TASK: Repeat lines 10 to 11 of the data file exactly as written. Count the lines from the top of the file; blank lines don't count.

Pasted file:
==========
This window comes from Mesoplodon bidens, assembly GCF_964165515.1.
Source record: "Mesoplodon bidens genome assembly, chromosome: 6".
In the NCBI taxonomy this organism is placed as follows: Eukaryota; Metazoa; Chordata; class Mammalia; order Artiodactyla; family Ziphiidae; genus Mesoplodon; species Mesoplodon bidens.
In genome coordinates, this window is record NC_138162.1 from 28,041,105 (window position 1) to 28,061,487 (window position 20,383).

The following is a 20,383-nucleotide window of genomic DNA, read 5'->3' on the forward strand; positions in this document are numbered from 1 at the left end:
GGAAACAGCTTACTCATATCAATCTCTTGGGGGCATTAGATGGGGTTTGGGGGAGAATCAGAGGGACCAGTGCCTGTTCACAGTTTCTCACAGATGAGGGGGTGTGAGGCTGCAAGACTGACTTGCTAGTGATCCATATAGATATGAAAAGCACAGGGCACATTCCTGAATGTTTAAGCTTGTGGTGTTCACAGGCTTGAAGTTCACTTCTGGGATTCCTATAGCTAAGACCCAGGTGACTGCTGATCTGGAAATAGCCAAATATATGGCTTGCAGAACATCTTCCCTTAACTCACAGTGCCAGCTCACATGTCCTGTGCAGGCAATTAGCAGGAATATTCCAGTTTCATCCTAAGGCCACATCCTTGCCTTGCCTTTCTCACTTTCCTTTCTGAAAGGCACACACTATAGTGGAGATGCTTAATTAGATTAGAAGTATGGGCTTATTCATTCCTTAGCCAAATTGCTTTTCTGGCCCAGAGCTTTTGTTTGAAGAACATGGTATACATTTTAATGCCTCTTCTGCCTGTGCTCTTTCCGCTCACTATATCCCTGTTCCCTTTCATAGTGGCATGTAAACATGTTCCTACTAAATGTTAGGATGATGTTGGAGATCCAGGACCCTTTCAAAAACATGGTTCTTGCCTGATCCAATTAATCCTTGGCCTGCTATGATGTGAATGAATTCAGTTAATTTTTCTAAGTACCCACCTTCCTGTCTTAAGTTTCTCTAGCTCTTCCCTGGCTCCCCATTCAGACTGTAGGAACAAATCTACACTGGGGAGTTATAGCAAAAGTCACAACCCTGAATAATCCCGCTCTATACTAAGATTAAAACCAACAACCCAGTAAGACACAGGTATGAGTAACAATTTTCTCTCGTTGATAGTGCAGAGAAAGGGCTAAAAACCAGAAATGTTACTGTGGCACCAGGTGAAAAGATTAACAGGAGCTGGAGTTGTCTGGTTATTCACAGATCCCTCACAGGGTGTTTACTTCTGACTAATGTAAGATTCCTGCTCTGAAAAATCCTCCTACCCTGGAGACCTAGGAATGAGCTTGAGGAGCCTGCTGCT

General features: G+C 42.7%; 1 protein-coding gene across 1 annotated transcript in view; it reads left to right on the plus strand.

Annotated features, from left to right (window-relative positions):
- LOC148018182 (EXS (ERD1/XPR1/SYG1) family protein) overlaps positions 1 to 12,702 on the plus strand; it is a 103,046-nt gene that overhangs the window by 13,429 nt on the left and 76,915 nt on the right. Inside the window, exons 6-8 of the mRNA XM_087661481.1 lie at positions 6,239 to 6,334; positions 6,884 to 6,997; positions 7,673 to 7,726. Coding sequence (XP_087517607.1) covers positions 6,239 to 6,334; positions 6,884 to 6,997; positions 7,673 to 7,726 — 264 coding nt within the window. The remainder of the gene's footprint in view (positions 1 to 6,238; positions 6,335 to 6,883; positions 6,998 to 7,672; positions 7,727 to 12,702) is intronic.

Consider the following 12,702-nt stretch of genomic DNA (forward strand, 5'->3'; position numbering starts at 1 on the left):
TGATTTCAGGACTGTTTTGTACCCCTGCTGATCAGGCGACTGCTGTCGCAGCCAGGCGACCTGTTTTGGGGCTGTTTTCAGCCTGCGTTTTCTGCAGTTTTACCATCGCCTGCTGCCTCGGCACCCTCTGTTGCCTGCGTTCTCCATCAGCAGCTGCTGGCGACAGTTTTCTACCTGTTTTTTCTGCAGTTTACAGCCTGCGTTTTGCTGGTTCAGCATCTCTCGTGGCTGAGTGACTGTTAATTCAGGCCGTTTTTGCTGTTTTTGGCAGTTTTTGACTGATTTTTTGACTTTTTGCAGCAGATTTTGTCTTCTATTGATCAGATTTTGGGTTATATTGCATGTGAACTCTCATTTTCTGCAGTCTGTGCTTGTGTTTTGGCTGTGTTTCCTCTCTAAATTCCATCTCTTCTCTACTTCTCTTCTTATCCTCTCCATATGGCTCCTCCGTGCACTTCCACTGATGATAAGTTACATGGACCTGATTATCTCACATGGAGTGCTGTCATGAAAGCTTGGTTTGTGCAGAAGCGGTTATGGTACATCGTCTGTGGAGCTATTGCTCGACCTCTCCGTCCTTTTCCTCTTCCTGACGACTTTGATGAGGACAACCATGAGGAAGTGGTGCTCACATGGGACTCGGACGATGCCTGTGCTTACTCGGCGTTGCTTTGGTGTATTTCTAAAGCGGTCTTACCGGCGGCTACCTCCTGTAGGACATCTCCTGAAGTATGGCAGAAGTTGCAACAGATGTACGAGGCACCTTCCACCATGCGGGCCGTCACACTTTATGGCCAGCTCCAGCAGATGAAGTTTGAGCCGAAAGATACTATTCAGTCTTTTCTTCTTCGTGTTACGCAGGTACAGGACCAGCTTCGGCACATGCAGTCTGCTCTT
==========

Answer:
Consider the following 12,702-nt stretch of genomic DNA (forward strand, 5'->3'; position numbering starts at 1 on the left):
TGATTTCAGGACTGTTTTGTACCCCTGCTGATCAGGCGACTGCTGTCGCAGCCAGGCGACCTGTTTTGGGGCTGTTTTCAGCCTGCGTTTTCTGCAGTTTTACCATCGCCTGCTGCCTCGGCACCCTCTGTTGCCTGCGTTCTCCATCAGCAGCTGCTGGCGACAGTTTTCTACCTGTTTTTTCTGCAGTTTACAGCCTGCGTTTTGCTGGTTCAGCATCTCTCGTGGCTGAGTGACTGTTAATTCAGGCCGTTTTTGCTGTTTTTGGCAGTTTTTGACTGATTTTTTGACTTTTTGCAGCAGATTTTGTCTTCTATTGATCAGATTTTGGGTTATATTGCATGTGAACTCTCATTTTCTGCAGTCTGTGCTTGTGTTTTGGCTGTGTTTCCTCTCTAAATTCCATCTCTTCTCTACTTCTCTTCTTATCCTCTCCATATGGCTCCTCCGTGCACTTCCACTGATGATAAGTTACATGGACCTGATTATCTCACATGGAGTGCTGTCATGAAAGCTTGGTTTGTGCAGAAGCGGTTATGGTACATCGTCTGTGGAGCTATTGCTCGACCTCTCCGTCCTTTTCCTCTTCCTGACGACTTTGATGAGGACAACCATGAGGAAGTGGTGCTCACATGGGACTCGGACGATGCCTGTGCTTACTCGGCGTTGCTTTGGTGTATTTCTAAAGCGGTCTTACCGGCGGCTACCTCCTGTAGGACATCTCCTGAAGTATGGCAGAAGTTGCAACAGATGTACGAGGCACCTTCCACCATGCGGGCCGTCACACTTTATGGCCAGCTCCAGCAGATGAAGTTTGAGCCGAAAGATACTATTCAGTCTTTTCTTCTTCGTGTTACGCAGGTACAGGACCAGCTTCGGCACATGCAGTCTGCTCTT